Booming Banana Business

Organic Bananas San Diego Business Organics Unlimited

Mayra Velazquez de Leon stepped into her parents’ banana plantation business when she was just a sixth-grader. She could speak English — and her folks couldn’t — and they needed her help when they began exporting bananas to San Diego from the states of Colima and Jalisco in Mexico in the 1970s.

Velasquez de Leon eventually began working full time for her father, who had found a niche in organic bananas.

When her father retired from the business in 2000, he urged Velasquez de Leon and her husband, Manuel, to start their own venture in San Diego, and so she founded Organics Unlimited.

Her husband oversees the supply side while she takes care of sales.

Velasquez de Leon started out selling a few crates of bananas, but the business grew rapidly, doubling sales in the first couple of years. “People relied on us because we were very well known in the organic banana industry,” she said.

Today, with revenues of more than $10 million, Organics Unlimited is a big fish in a pond that is still fairly small, since there aren’t very many other entrepreneurs in the niche.

She distributes red bananas, Cavendish bananas, plantains and coconuts year round under the Organics Unlimited label as well as under the GROW brand. It stands for “grow resources and opportunities for workers,” which adds a surcharge of 60 cents per box of fruit for funding to support a program that improves the lifestyle of workers in the growing regions. Her company sells to wholesale distributors, and its customer base has expanded now to include large retail stores going into organic produce — Ralphs, Food for Less, Whole Foods. She’s also begun selling to Chiquita, but they use their own label.

Velasquez de Leon spoke with U-T San Diego about her operations and the challenges that come with the territory.

Q: How big is your distribution center here, and how much business does it handle on average?

A: Our warehouse is 25,000 square feet. It’s not huge, but we handle large volumes, about 45 truckloads a month. One load is 960 cases of bananas, and each case is 40 pounds.

We move produce quickly because it’s already been sold when it arrives. Produce we receive here is only four days from harvest, so it’s fresh. We have a logistics and traffic program that helps. We receive product in Tijuana, put it in an American truck, cross the border, get it to our warehouse and our customer picks it up. Turnaround is within 48 hours.

Q: Do you truck the produce to your customers?

A: We don’t do freight at all. We’re in the bananas business, not in anything else. The customer has their own trucks or arranges for freight. When it comes to wholesale, most distributors have their own trucks. That helps me concentrate on what we do best — selling and growing bananas. We manage with a small staff, seven employees here and three in Tijuana.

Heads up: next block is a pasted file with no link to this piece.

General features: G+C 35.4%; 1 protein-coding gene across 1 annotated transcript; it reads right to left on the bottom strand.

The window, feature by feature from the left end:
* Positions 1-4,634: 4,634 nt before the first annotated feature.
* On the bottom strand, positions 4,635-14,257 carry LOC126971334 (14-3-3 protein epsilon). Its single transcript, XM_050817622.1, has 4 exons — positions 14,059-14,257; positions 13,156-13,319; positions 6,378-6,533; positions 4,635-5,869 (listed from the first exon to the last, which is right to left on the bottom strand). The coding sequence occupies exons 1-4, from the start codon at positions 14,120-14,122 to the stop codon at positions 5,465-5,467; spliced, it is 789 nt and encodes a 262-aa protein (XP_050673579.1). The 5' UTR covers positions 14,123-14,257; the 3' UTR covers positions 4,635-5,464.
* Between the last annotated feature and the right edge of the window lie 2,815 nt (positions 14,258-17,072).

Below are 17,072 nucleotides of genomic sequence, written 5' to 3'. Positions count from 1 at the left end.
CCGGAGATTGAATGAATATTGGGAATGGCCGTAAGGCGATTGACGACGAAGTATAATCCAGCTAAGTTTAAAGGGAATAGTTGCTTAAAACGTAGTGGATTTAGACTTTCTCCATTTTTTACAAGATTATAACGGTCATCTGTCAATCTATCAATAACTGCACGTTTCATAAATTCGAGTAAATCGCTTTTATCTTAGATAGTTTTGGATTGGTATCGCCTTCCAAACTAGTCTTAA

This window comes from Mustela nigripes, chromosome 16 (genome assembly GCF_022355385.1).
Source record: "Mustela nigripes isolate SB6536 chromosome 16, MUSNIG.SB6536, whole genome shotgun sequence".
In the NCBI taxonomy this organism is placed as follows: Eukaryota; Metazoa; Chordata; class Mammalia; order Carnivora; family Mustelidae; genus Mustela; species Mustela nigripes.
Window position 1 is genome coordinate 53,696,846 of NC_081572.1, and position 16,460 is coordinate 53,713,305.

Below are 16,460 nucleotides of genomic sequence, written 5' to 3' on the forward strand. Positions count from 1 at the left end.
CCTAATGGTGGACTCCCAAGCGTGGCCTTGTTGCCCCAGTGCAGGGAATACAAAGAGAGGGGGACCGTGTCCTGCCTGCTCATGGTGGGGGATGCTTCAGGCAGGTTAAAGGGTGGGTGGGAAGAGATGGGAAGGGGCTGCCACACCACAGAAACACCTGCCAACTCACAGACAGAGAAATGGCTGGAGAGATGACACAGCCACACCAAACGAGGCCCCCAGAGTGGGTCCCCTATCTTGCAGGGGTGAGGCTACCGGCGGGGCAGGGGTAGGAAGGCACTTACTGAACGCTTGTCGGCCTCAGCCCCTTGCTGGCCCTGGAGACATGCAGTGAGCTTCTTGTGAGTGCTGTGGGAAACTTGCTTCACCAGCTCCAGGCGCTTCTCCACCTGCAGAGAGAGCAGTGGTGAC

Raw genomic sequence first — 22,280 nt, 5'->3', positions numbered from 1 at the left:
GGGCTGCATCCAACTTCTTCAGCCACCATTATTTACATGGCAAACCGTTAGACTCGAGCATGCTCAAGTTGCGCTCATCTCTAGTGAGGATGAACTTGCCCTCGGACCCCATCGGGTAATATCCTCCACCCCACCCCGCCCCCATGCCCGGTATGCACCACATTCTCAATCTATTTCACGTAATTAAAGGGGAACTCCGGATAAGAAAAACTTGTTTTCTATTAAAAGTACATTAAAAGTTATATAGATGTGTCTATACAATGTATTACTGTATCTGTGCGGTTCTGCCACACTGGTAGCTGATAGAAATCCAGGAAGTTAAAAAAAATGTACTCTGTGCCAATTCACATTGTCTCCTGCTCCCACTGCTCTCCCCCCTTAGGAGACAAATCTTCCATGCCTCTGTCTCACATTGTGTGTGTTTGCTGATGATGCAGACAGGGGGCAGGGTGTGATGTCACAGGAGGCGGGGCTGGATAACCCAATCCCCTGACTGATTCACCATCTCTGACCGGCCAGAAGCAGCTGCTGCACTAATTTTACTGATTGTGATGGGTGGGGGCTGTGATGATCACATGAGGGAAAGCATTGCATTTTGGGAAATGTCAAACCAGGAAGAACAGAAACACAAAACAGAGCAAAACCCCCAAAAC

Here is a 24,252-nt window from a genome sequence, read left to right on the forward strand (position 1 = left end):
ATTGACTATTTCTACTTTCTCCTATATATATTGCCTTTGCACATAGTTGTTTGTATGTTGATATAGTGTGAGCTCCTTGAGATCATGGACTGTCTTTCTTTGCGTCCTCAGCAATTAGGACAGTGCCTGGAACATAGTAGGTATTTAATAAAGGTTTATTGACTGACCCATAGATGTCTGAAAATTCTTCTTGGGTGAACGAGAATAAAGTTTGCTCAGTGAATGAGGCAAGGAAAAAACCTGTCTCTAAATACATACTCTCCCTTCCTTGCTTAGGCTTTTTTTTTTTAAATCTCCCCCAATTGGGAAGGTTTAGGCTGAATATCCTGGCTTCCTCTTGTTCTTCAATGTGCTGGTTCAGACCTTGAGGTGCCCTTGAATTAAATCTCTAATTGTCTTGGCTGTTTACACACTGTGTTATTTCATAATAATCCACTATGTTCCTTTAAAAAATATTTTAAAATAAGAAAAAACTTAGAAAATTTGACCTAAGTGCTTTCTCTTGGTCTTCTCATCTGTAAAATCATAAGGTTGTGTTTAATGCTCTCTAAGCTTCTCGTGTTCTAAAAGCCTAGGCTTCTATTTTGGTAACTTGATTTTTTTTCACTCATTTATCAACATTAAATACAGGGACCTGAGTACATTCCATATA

Q: Do you own your own farms or contract with suppliers?

A: We contract with growers in Ecuador and Mexico. We do everything for them from certification to shipping. But there are always some issues — people trying to take advantage of the price and market, so five years ago, we thought if we became growers, we’d have control over part of the supply. We also wanted to make sure people could buy organic bananas at reasonable prices. It’s worked very well. It also makes us fourth-generation banana growers.

Q: Why is it that your niche in organic bananas is so unpopulated?

A: It’s very hard to deal with bananas, believe it or not. They’re very sensitive to temperature. There are a lot of factors involved in ripening and distributing bananas. Today, you can compare a regular banana to an organic banana, and it looks almost the same. Before, conventional bananas used to look beautiful, while the organic ones looked ugly, but not anymore, so we’ve become very good in terms of quality, otherwise we wouldn’t be selling to Chiquita. So it’s based on quality, price and service.

Q: What are some challenges in the market today?

A: Competing with the big ones — Dole, Del Monte, Chiquita. That’s a big challenge. We don’t have distribution centers all over the U.S., but we do service other places, shipping from Colima to Texas, San Diego to Vancouver and directly from Mexico into Japan. The biggest challenge is the weather, which plays a big role.

Q: Who do you sell to? How do you find buyers in places like Japan?

A: We sell to wholesale distributors and our customer base has expanded now to include large retail stores going into organic produce — Ralphs, Food for Less, Whole Foods. We’ve also begun selling to Chiquita, but they use their own label.

The Japanese distributor was looking for a banana grower and they found us. It’s worked that way — people look for us. We don’t do a lot of promotion, except for the industry paper and our website. But people have heard of us because we have brand recognition.

Q: What are some lessons learned from all your years in this field?

A: That a woman can make it in the produce business. You just have to make sure that whenever an opportunity comes in, you take it. We were there at the right time, we knew the business, we opened up and became a trustworthy source for organic bananas. Even though there are so many challenges out there, there are also rewards.

Source: U-T San Diego (Padma Nagappan)

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